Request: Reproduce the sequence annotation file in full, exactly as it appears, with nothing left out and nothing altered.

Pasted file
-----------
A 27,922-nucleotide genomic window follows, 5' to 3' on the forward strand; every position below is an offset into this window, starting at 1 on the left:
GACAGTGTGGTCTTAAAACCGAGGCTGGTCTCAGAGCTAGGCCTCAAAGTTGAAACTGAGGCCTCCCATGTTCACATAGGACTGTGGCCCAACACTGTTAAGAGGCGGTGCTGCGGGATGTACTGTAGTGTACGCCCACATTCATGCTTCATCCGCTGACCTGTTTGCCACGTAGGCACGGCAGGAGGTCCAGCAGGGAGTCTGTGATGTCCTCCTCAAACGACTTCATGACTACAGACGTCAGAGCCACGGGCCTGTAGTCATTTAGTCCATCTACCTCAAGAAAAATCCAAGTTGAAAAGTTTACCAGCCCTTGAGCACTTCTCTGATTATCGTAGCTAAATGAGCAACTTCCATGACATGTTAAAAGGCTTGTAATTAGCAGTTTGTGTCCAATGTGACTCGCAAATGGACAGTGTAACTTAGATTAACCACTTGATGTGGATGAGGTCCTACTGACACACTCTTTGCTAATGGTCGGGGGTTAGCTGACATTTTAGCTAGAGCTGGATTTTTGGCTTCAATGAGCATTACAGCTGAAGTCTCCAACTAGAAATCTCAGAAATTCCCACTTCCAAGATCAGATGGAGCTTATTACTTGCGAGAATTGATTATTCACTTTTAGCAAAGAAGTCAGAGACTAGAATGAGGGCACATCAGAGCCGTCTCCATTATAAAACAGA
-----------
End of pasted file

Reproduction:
A 27,922-nucleotide genomic window follows, 5' to 3' on the forward strand; every position below is an offset into this window, starting at 1 on the left:
GACAGTGTGGTCTTAAAACCGAGGCTGGTCTCAGAGCTAGGCCTCAAAGTTGAAACTGAGGCCTCCCATGTTCACATAGGACTGTGGCCCAACACTGTTAAGAGGCGGTGCTGCGGGATGTACTGTAGTGTACGCCCACATTCATGCTTCATCCGCTGACCTGTTTGCCACGTAGGCACGGCAGGAGGTCCAGCAGGGAGTCTGTGATGTCCTCCTCAAACGACTTCATGACTACAGACGTCAGAGCCACGGGCCTGTAGTCATTTAGTCCATCTACCTCAAGAAAAATCCAAGTTGAAAAGTTTACCAGCCCTTGAGCACTTCTCTGATTATCGTAGCTAAATGAGCAACTTCCATGACATGTTAAAAGGCTTGTAATTAGCAGTTTGTGTCCAATGTGACTCGCAAATGGACAGTGTAACTTAGATTAACCACTTGATGTGGATGAGGTCCTACTGACACACTCTTTGCTAATGGTCGGGGGTTAGCTGACATTTTAGCTAGAGCTGGATTTTTGGCTTCAATGAGCATTACAGCTGAAGTCTCCAACTAGAAATCTCAGAAATTCCCACTTCCAAGATCAGATGGAGCTTATTACTTGCGAGAATTGATTATTCACTTTTAGCAAAGAAGTCAGAGACTAGAATGAGGGCACATCAGAGCCGTCTCCATTATAAAACAGA